Program puts tough law on violent crime

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Primetime
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Location: Fresno,CALIFORNIA

Program puts tough law on violent crime

Unread post by Primetime » September 7th, 2005, 7:04 pm

Fresno police on Tuesday praised a federally funded program they say helps them crack down on felons using guns in crimes.

The Violent Crime Impact Team has made 693 felony arrests in the past three months, Police Chief Jerry Dyer said.

"It has been very, very effective," Dyer said.

The program allows federal, state and local authorities to closely work together and prosecute cases on the federal level where gun laws are stiffer than state laws. The department expects that 16 cases will be prosecuted at the federal level.

And the program might help in reducing crime by making felons think twice about gun crime.

"Many of the officers out there along with informants and even suspects [are saying] that the word is out there [on the program] ... It tells us we are making an impact in the community and making progress," said Michael Gleysteen, an assistant special agent from the Justice Department's Bureau of Alcohol, Tobacco, Firearms and Explosives.

The project soon will include an ad campaign with signs featuring a slogan such as "Not good in the hood." A total of 25 cities, including Fresno, have been chosen for the six-month project, and it might be extended.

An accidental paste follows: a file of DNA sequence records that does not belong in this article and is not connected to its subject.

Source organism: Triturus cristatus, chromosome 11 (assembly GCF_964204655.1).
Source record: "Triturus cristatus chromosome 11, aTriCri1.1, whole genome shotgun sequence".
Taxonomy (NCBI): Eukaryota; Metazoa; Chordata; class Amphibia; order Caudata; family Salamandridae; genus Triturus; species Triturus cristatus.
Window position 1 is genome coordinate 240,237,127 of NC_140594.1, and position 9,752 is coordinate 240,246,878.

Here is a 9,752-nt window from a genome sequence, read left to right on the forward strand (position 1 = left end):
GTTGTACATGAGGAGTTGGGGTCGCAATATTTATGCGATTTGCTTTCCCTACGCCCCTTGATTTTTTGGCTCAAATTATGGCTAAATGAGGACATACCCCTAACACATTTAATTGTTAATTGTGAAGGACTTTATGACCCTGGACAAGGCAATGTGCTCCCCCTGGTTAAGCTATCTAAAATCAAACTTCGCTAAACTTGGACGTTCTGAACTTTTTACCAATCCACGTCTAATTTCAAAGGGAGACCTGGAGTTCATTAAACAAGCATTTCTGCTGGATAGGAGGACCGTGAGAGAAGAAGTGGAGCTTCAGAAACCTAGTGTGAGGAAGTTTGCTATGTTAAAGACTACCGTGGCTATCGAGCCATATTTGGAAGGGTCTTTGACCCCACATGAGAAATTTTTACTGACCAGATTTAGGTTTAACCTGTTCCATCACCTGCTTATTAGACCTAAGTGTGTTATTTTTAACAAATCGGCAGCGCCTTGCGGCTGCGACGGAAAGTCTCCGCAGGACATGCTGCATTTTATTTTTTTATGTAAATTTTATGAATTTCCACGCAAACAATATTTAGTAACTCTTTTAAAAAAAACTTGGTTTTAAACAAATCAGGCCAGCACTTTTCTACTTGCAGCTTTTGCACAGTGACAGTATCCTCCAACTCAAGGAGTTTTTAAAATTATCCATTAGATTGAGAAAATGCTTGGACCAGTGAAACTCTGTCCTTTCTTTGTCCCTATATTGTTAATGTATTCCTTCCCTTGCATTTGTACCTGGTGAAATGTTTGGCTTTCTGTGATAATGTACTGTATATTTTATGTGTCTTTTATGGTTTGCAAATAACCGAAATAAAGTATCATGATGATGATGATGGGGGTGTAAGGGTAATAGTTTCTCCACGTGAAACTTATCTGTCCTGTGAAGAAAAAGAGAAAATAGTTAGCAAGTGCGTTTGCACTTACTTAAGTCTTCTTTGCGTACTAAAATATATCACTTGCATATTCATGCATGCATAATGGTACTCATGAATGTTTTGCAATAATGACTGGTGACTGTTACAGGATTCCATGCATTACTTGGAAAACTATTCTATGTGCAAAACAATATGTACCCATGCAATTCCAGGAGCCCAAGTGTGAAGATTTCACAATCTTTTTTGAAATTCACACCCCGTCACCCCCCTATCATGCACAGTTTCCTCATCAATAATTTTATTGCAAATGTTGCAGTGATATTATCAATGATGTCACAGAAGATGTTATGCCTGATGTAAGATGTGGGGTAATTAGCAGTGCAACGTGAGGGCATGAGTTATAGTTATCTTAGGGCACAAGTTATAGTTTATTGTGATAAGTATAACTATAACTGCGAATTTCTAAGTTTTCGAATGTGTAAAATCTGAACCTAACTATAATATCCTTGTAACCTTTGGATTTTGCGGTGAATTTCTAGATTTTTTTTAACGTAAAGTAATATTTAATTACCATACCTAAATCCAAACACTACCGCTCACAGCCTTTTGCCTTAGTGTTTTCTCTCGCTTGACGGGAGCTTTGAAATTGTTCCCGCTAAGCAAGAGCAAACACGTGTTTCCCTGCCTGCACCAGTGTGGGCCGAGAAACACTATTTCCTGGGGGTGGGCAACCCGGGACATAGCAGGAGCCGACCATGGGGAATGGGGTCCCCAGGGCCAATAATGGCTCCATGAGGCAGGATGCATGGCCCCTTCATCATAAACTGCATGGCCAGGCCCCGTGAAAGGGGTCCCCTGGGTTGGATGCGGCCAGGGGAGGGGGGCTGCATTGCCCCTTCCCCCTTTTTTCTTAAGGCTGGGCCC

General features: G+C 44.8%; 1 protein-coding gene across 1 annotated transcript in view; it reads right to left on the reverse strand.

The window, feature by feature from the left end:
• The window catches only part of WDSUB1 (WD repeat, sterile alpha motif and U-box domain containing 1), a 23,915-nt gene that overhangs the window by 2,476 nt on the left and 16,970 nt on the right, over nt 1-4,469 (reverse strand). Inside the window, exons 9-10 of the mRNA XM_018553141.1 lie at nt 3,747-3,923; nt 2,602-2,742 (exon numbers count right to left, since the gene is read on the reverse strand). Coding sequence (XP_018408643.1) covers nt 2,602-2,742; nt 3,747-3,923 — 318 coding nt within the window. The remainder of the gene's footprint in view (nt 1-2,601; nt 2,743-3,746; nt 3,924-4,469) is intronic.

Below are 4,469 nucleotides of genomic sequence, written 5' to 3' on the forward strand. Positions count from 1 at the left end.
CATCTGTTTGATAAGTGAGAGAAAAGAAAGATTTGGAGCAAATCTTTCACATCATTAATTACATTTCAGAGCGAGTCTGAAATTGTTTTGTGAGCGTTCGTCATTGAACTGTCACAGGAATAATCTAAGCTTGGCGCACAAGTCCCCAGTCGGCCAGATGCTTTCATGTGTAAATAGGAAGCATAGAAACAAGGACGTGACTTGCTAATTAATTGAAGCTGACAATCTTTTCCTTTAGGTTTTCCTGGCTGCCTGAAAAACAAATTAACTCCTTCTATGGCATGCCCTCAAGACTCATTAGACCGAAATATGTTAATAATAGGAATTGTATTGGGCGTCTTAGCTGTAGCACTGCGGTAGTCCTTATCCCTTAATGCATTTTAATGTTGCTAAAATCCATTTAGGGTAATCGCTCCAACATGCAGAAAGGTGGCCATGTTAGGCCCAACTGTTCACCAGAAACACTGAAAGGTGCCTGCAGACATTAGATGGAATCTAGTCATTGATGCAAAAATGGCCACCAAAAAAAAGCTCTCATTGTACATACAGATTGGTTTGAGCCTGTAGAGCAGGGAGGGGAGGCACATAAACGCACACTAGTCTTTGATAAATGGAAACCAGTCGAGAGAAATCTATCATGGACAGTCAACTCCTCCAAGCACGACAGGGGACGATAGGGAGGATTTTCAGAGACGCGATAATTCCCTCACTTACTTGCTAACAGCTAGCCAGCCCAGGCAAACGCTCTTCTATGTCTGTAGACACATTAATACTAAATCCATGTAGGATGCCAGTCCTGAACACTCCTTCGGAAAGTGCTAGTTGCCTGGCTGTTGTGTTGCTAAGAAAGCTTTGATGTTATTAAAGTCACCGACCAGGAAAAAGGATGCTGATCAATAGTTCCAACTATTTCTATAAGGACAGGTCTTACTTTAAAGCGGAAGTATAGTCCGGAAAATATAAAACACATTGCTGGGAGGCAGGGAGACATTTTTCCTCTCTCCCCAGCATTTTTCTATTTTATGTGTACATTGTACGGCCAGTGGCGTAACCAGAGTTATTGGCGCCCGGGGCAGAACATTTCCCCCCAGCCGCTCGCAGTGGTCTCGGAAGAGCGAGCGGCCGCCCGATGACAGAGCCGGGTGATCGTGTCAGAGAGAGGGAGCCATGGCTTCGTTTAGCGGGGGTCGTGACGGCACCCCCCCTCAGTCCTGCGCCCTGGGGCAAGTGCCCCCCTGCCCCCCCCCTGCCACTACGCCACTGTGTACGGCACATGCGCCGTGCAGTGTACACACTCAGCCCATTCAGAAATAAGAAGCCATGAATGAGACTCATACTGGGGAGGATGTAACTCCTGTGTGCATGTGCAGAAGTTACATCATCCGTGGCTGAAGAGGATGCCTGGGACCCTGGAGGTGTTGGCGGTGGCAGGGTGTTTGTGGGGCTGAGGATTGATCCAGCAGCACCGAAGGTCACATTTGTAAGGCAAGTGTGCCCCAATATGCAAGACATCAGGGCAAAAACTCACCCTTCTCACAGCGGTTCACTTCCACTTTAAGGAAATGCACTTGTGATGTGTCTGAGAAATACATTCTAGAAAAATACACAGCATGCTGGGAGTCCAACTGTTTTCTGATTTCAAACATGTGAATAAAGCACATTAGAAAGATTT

Dyer says the project helps them get information on suspected gang members.

"Those facing long federal time can become federal informants," Dyer said.

Violent crime such as homicide and robbery in Fresno decreased by 14% in the years from 2002 to 2004, but is expected to climb statewide, Dyer said. Under the state system, gun crime or firearm possession can lead to two to three years in prison but within the federal system it's 10 years or more, according to authority agencies.

The U.S. Attorney's Office and the District Attorney's Office are working together to use the strongest laws, which means prosecuting felons at the federal level.

If felons are prosecuted under federal guidelines they can be sent to prisons throughout the country. It also means local gang members won't find their buddies in the same prison they're headed to so they'll find a tougher environment.

An additional 20 cases, because of the program, are expected to result in numerous arrests in the near future, Dyer said.

Fresno's team gets assistance from eight agents from the Bureau of Alcohol Tobacco, Firearms and Explosives and a deputy marshal.

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